Business / Technology

Capital poised to become robotics hub

By Du Juan (China Daily) Updated: 2016-07-28 07:54

Capital poised to become robotics hub

A robot attracts the attention of visitors at the China Beijing International High-Tech Expo on May 19. [Photo/China Daily]

Beijing's booming robotics industry has the potential to deliver transformative technology that could help raise living standards and save lives.

That was the message delivered at a municipal government news conference, which highlighted the capital's recent achievements in the digital technology innovation sector and released a two-year plan for its development.

By the end of 2017, Beijing's digital manufacturing industry is expected to have an output value of more than 23 billion yuan ($3.45 billion), creating a "Made in Beijing" brand, according to the plan.

Robots, as the core of digital manufacturing development, will be central to developments in areas such as auto manufacturing, logistics circulation, healthcare and cultural education, it said.

Qin Huang, vice-president of Beijing Unisrobo Technology Co, said the company had developed a service robot called "canbot", which is the first of its type with the capacity to be commercially produced in China.

"It is also the second commercialized robot in the world after 'pepper', a Japan-made robot," he said.

Canbot is 1.28 meters tall and is equipped with two high-quality video cameras. It can verbally communicate, distinguish human' facial expressions and respond appropriately.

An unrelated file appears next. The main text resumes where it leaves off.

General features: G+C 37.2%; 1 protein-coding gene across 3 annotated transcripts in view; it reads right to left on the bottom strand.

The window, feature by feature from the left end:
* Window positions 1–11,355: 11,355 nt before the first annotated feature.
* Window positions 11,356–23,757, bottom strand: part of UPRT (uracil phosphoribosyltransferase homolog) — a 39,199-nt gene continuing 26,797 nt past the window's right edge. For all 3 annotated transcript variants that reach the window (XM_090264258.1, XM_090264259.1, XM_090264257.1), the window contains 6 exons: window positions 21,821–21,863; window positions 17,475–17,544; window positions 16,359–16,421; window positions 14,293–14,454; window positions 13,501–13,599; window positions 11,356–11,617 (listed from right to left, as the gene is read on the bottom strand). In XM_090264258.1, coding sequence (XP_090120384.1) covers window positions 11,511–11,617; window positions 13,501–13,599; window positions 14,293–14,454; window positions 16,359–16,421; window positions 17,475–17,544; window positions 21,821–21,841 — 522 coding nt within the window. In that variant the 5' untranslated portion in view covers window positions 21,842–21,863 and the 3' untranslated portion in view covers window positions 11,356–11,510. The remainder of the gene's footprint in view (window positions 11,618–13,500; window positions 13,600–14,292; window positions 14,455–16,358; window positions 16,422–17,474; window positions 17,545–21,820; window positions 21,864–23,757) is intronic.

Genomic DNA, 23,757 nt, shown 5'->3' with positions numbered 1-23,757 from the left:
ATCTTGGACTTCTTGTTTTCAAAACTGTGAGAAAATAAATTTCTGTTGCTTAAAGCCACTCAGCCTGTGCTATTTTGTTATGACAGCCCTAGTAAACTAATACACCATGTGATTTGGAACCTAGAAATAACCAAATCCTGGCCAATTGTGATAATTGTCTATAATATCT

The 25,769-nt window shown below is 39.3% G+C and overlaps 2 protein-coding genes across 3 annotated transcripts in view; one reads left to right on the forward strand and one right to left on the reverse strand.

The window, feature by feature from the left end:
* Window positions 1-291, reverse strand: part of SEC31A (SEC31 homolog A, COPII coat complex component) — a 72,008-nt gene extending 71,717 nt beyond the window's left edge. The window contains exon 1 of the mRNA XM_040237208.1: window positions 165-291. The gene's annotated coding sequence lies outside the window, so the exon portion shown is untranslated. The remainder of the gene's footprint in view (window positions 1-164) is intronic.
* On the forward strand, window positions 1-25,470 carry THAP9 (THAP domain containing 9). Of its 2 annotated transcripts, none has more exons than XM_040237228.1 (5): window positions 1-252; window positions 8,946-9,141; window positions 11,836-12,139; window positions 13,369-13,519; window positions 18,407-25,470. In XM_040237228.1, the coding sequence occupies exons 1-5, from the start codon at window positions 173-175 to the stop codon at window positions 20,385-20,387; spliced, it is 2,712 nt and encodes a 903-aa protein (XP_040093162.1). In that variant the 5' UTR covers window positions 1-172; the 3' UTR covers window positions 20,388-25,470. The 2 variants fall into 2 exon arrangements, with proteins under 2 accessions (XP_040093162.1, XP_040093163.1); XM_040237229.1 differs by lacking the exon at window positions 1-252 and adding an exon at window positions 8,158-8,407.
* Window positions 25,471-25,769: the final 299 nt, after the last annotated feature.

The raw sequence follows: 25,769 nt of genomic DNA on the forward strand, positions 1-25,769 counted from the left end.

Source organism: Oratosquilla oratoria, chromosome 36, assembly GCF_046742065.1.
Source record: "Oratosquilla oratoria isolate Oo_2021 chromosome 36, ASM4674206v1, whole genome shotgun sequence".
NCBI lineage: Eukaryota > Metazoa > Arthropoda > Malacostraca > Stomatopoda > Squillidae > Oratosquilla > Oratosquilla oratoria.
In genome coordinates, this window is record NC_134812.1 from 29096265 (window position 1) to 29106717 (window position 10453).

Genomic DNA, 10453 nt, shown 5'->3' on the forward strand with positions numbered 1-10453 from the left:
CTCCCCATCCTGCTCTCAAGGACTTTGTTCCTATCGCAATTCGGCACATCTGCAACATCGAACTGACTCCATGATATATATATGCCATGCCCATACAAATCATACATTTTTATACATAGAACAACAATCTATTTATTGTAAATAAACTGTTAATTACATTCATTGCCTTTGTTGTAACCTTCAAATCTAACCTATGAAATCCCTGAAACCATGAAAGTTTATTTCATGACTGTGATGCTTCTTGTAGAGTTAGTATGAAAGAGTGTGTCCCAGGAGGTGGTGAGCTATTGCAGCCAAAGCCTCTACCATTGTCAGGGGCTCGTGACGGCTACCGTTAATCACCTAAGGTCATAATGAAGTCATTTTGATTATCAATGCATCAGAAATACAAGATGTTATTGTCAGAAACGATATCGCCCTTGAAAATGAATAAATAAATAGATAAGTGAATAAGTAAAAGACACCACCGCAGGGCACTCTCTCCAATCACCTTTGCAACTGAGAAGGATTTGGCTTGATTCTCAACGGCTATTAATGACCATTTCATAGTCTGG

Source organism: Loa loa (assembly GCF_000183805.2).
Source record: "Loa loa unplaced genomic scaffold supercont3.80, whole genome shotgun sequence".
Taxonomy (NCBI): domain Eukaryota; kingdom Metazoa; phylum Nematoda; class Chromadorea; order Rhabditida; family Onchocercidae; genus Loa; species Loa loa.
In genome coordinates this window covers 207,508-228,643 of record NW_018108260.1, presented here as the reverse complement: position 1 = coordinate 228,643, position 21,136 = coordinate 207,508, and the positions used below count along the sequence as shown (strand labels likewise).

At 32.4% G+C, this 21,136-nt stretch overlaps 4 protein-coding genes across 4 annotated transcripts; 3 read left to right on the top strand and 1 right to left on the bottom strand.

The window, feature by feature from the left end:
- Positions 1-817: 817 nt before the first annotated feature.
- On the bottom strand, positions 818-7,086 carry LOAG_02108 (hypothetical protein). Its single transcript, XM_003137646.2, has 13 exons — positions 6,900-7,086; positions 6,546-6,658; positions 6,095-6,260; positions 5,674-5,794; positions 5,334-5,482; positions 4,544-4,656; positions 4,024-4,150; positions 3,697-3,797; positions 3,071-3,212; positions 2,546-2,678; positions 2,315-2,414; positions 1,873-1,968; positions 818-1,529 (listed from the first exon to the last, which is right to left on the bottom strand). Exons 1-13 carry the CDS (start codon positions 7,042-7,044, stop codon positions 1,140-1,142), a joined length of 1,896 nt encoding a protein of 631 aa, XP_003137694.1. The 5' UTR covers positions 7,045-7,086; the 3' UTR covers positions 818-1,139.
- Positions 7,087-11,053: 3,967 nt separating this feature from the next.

According to Qin, the robot has potential future applications in banks, shopping malls, convention centers and restaurants.

"In many industries that lack laborers, the robot can be used to supplement the workforce. The advantage of this type of robot is that clients can easily write codes to manipulate it," he said.

Zhang Jihong, deputy director of the Beijing Municipal Science and Technology Commission, said the local government will actively promote digital manufacturing innovation over the next two years, with the aim of developing a series of robots that can be adopted in areas such as elderly and disabled care, medical rehabilitation, family service and public security.

Need for nursing robots

"In the nursing sector, robots are badly needed since China has an increasingly aging population," said Zhang. "Beihang University, a key university in Beijing, has developed an integrated robot that functions as a bed and chair and can also provide services such as feeding and massages for the elderly or the sick."

He said such robots could also physiologically monitor patients, which has the potential to raise living standards and prevent health problems before they occur.

Sijiqing Homes for the Elderly, a nursing home in Beijing's Haidian district, is currently piloting one of the robots, Zhang said.

Given the capital's rich supply of universities and research institutions, many high-tech robots have been developed in recent years.

Beijing Institute of Technology has produced a fifth generation simulation robot, for use in areas such as national security and China's manned space program. The institute owns 40 patents on the invention.

Zhang said the simulation robot has broken the Japanese monopoly in the sector.

Last year, the market for robots worldwide reach about $27 billion. It is expected that the average annual growth rate of the industry in the next 10 years will be about 9 percent, which means that the market could be worth $67 billion by 2025.

Encouraged by the central government, many provinces and regions around China are pushing forward with robot manufacturing, Zhang said.

Beijing will strengthen its advantages in scientific research and focus on high-end products to take on the competition, he added.

Hot Topics

Editor's Picks